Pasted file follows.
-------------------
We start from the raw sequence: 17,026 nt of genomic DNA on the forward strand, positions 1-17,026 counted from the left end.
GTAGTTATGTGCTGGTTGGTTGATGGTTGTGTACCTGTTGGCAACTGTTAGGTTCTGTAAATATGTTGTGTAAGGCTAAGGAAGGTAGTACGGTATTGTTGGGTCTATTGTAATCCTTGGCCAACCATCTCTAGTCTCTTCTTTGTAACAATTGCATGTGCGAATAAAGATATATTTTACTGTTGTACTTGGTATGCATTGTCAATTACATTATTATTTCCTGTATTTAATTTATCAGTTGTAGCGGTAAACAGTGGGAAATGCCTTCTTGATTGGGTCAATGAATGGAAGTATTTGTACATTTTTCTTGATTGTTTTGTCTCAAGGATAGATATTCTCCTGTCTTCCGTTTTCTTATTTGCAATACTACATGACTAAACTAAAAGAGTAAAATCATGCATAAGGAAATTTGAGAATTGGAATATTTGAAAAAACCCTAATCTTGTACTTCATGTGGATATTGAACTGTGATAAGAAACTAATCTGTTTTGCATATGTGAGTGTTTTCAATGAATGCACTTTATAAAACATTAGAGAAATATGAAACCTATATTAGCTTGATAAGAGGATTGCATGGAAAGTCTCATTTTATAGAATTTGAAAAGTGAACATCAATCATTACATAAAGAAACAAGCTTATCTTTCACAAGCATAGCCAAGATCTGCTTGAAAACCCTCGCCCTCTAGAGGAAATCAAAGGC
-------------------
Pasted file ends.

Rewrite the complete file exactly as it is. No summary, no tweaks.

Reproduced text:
We start from the raw sequence: 17,026 nt of genomic DNA on the forward strand, positions 1-17,026 counted from the left end.
GTAGTTATGTGCTGGTTGGTTGATGGTTGTGTACCTGTTGGCAACTGTTAGGTTCTGTAAATATGTTGTGTAAGGCTAAGGAAGGTAGTACGGTATTGTTGGGTCTATTGTAATCCTTGGCCAACCATCTCTAGTCTCTTCTTTGTAACAATTGCATGTGCGAATAAAGATATATTTTACTGTTGTACTTGGTATGCATTGTCAATTACATTATTATTTCCTGTATTTAATTTATCAGTTGTAGCGGTAAACAGTGGGAAATGCCTTCTTGATTGGGTCAATGAATGGAAGTATTTGTACATTTTTCTTGATTGTTTTGTCTCAAGGATAGATATTCTCCTGTCTTCCGTTTTCTTATTTGCAATACTACATGACTAAACTAAAAGAGTAAAATCATGCATAAGGAAATTTGAGAATTGGAATATTTGAAAAAACCCTAATCTTGTACTTCATGTGGATATTGAACTGTGATAAGAAACTAATCTGTTTTGCATATGTGAGTGTTTTCAATGAATGCACTTTATAAAACATTAGAGAAATATGAAACCTATATTAGCTTGATAAGAGGATTGCATGGAAAGTCTCATTTTATAGAATTTGAAAAGTGAACATCAATCATTACATAAAGAAACAAGCTTATCTTTCACAAGCATAGCCAAGATCTGCTTGAAAACCCTCGCCCTCTAGAGGAAATCAAAGGC